2016 was an unpleasant period for Indian startups, with over 200 of them shutting down during the year. A sizeable number of these were ventures with promising ideas and no shortage of funds, at least initially. Taking a look at the startups which fall into this category, it becomes evident that most of them were heavily reliant on logistics and operations.
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Logistics-centric startups, it seems, are doomed to a binary fate – they either make it big (Bigbasket) or face an unexpected shut-down (PepperTap). The cost of running operations, especially in multiple cities, means high burn rates and low profit margins. Add to that the considerable cost of customer acquisition (in the form of marketing and discounts) and it becomes easy to see why most of these startups could not sustain their business. Here are four startups which were touted as viable and promising ventures in the year following their inception but failed to make it through the gauntlet that was 2016:
In its heyday, PepperTap was the third-largest online grocery delivery platform in India. Having secured around $50 million in funding from investors like Snapdeal, Sequoia Capital, SAIF Partners, and Innoven Capital, the Gurgaon-based startup was making strides in the promising hyperlocal delivery space, at least for a while. The startup, which began its journey in September 2014, announced the shutdown of its operations in April 2016 – a move that earned it an unenviable place among the biggest failures of last year. As Co-founder Navneet Singh explained, PepperTap faced three insurmountable problems which led to the company's demise. The first was an inability to keep up with the rapid expansion of its operations; the second was the high-cost of customer acquisition accrued through numerous discounts; the third, and the most fatal, was the amount of cash burned on logistics and operations. And as the margin on each delivery lay in the negative spectrum of the revenue scale, profitability for the company always remained only a distant possibility and never a certainty.
Started by former Flipkart employees, Parcelled began as a promising venture – an online courier booking platform that provided on-demand logistics in a cost-efficient, trustworthy, and convenient manner. Having raised $5 million in funding from Delhivery and Tracxn Labs in 2015, the company was on the verge of plugging the gap in the logistics market created by the small-scale inaccessibility of established conglomerates like DHL and DTDC. Parcelled was catering to individuals, small e-commerce sellers, and SMBs in 13 cities when it announced the cessation of its operations in June 2016. The company's founders cited poor margins and cash burn as the reason behind their decision.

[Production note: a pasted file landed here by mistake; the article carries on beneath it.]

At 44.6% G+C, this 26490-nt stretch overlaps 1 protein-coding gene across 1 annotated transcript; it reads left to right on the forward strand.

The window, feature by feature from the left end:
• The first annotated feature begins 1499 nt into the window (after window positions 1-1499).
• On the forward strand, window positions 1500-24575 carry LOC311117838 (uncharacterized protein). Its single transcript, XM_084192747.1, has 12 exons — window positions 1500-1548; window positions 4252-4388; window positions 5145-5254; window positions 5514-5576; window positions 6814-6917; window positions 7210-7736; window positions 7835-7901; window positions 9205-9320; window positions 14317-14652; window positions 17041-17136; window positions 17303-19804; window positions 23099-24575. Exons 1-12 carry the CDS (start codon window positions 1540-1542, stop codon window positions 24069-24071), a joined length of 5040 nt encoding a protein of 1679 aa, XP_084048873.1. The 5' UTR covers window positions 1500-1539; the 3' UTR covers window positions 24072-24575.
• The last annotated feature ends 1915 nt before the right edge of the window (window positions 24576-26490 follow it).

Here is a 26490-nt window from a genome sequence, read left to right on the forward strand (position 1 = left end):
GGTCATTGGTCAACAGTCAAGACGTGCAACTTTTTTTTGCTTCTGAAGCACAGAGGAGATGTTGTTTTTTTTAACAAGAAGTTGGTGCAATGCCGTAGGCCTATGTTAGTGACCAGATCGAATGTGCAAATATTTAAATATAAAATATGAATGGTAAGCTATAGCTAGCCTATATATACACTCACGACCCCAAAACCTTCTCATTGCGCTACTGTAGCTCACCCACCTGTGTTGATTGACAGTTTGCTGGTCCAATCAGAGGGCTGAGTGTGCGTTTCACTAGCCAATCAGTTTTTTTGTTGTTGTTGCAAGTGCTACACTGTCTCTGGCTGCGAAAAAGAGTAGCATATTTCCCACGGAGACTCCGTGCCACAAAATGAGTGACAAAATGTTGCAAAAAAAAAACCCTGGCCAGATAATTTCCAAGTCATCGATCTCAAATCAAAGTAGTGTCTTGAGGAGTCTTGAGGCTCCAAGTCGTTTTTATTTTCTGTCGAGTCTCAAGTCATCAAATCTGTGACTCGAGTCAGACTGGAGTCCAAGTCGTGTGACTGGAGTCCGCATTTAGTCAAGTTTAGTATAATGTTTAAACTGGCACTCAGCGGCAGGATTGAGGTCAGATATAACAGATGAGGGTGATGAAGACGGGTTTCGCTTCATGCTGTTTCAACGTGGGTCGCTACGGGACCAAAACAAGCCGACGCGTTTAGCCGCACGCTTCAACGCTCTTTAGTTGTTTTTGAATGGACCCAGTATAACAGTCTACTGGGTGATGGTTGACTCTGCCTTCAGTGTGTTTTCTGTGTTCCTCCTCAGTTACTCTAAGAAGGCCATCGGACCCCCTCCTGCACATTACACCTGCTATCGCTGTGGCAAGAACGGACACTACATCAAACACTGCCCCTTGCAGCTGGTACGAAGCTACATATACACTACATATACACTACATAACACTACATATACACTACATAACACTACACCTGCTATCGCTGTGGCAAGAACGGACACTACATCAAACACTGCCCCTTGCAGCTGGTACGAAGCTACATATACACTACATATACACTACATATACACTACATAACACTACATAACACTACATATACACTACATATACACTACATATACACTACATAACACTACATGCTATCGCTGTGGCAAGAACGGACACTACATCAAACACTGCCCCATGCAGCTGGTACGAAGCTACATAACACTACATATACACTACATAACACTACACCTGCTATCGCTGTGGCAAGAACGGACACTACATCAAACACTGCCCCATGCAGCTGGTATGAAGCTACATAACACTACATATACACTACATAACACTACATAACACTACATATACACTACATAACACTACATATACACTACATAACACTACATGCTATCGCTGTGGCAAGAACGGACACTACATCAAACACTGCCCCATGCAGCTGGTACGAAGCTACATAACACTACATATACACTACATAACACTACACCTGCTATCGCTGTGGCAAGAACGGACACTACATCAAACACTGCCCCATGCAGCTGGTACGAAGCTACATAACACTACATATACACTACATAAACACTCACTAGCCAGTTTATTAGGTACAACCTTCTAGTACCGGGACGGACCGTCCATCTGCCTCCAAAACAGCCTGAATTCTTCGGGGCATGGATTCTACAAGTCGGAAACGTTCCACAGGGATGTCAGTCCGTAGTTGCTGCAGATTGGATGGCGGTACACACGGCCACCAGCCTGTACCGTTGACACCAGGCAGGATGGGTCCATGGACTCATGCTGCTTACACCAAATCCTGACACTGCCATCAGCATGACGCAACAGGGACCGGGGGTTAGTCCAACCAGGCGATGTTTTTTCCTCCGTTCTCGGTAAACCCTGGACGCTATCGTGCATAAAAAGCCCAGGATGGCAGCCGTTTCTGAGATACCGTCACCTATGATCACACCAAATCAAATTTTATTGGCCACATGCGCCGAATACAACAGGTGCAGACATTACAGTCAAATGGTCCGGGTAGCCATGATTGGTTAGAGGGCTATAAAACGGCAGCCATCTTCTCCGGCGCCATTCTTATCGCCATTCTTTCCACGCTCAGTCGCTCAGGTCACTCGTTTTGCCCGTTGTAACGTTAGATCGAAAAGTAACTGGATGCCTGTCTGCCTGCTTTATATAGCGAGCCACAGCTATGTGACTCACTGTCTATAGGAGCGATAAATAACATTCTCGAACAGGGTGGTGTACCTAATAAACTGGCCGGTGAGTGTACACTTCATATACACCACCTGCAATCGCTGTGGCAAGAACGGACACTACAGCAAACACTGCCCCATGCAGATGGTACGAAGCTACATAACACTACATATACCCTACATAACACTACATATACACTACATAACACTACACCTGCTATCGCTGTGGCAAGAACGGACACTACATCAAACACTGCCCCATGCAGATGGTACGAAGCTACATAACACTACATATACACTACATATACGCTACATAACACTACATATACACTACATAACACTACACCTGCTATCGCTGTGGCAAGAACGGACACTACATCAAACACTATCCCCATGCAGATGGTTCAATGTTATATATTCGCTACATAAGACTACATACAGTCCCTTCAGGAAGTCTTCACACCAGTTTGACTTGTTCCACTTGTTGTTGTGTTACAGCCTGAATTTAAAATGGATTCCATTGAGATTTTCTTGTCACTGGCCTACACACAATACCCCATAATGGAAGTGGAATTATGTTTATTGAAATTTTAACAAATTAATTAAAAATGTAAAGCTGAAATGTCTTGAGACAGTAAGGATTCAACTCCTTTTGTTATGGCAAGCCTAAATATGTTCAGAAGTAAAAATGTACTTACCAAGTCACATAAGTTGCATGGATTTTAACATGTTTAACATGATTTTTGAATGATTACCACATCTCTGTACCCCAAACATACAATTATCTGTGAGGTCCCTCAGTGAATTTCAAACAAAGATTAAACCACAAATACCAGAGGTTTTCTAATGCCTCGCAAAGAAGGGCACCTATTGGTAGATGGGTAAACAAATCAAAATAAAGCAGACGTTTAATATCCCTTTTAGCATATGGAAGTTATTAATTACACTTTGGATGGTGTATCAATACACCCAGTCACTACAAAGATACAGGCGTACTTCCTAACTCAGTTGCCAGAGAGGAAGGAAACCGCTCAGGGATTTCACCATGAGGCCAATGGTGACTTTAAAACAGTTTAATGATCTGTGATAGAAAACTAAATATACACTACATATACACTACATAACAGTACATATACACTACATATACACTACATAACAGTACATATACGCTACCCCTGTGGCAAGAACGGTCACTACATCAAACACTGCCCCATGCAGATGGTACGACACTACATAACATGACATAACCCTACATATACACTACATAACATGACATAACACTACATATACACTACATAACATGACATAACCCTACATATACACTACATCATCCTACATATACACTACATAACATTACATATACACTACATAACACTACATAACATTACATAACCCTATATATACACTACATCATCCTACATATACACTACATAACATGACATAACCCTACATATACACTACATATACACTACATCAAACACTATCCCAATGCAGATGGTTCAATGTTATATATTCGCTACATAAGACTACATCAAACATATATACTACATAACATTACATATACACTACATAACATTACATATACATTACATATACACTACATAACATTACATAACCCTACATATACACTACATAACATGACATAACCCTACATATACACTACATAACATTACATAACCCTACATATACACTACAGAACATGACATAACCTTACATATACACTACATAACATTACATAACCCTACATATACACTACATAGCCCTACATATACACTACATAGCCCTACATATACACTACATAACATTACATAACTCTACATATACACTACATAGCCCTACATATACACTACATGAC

The rise and fall of food-delivery company TinyOwl sent shock waves through the Indian startup community. Started in 2014, the company faced no problems when it came to funding; it raised around $25 million from renowned VC firms like Sequoia Capital, Nexus Venture Partners, and Matrix Partners. With a large team of employees and operations running in Mumbai, Delhi, Pune, Hyderabad, Bengaluru, and Chennai, no one expected TinyOwl to fail in the manner it did. Incapacitated by overstaffed and lavish offices, negative margins, and high costs of delivery and customer acquisition, the company began mass lay-offs and soon shut down operations in every city except Mumbai and Bengaluru. TinyOwl announced its merger with logistics startup RoadRunnr (which was facing its own operational problems) in May 2016. The merged company, now called Runnr, currently operates in Bengaluru and Mumbai but continues to struggle with the costs of running an operations-heavy business in a market dominated by the likes of Swiggy.
The difficulties of running an operations-intensive business were felt on a widespread scale in 2016. Apart from the startups which shut down, there were plenty who had to scale down their operations in multiple cities to sustain operations (with Grofers and Zomato being the most notable ones). Also, even big money ventures like Flipkart and Ola realised the unfeasibility of running delivery-centric operations and proceeded to shut down their hyperlocal delivery services (Flipkart's Nearby and Ola Store) in 2016.
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